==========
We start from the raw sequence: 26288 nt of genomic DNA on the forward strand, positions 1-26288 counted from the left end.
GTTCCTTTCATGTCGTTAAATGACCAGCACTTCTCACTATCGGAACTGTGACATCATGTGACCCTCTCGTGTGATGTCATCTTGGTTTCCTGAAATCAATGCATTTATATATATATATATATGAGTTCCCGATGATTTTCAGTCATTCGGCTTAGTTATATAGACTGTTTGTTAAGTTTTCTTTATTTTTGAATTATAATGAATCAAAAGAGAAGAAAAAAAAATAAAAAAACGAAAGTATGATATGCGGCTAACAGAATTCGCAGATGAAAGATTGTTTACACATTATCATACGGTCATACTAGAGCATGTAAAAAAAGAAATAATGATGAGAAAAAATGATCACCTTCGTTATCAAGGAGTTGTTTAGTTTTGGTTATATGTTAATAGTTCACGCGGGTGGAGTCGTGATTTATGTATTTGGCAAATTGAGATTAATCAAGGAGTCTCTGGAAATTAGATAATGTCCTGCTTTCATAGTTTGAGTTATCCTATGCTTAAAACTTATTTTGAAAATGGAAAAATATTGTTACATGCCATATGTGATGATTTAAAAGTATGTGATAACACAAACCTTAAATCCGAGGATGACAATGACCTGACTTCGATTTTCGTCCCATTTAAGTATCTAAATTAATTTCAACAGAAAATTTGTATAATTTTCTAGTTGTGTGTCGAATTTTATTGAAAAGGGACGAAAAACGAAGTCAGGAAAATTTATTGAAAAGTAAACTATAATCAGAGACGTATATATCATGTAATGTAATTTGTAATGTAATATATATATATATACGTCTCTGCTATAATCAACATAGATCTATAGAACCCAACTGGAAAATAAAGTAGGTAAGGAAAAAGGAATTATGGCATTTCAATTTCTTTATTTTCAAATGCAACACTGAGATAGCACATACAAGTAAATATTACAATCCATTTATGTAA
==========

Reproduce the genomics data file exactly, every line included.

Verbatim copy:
We start from the raw sequence: 26288 nt of genomic DNA on the forward strand, positions 1-26288 counted from the left end.
GTTCCTTTCATGTCGTTAAATGACCAGCACTTCTCACTATCGGAACTGTGACATCATGTGACCCTCTCGTGTGATGTCATCTTGGTTTCCTGAAATCAATGCATTTATATATATATATATATGAGTTCCCGATGATTTTCAGTCATTCGGCTTAGTTATATAGACTGTTTGTTAAGTTTTCTTTATTTTTGAATTATAATGAATCAAAAGAGAAGAAAAAAAAATAAAAAAACGAAAGTATGATATGCGGCTAACAGAATTCGCAGATGAAAGATTGTTTACACATTATCATACGGTCATACTAGAGCATGTAAAAAAAGAAATAATGATGAGAAAAAATGATCACCTTCGTTATCAAGGAGTTGTTTAGTTTTGGTTATATGTTAATAGTTCACGCGGGTGGAGTCGTGATTTATGTATTTGGCAAATTGAGATTAATCAAGGAGTCTCTGGAAATTAGATAATGTCCTGCTTTCATAGTTTGAGTTATCCTATGCTTAAAACTTATTTTGAAAATGGAAAAATATTGTTACATGCCATATGTGATGATTTAAAAGTATGTGATAACACAAACCTTAAATCCGAGGATGACAATGACCTGACTTCGATTTTCGTCCCATTTAAGTATCTAAATTAATTTCAACAGAAAATTTGTATAATTTTCTAGTTGTGTGTCGAATTTTATTGAAAAGGGACGAAAAACGAAGTCAGGAAAATTTATTGAAAAGTAAACTATAATCAGAGACGTATATATCATGTAATGTAATTTGTAATGTAATATATATATATATACGTCTCTGCTATAATCAACATAGATCTATAGAACCCAACTGGAAAATAAAGTAGGTAAGGAAAAAGGAATTATGGCATTTCAATTTCTTTATTTTCAAATGCAACACTGAGATAGCACATACAAGTAAATATTACAATCCATTTATGTAA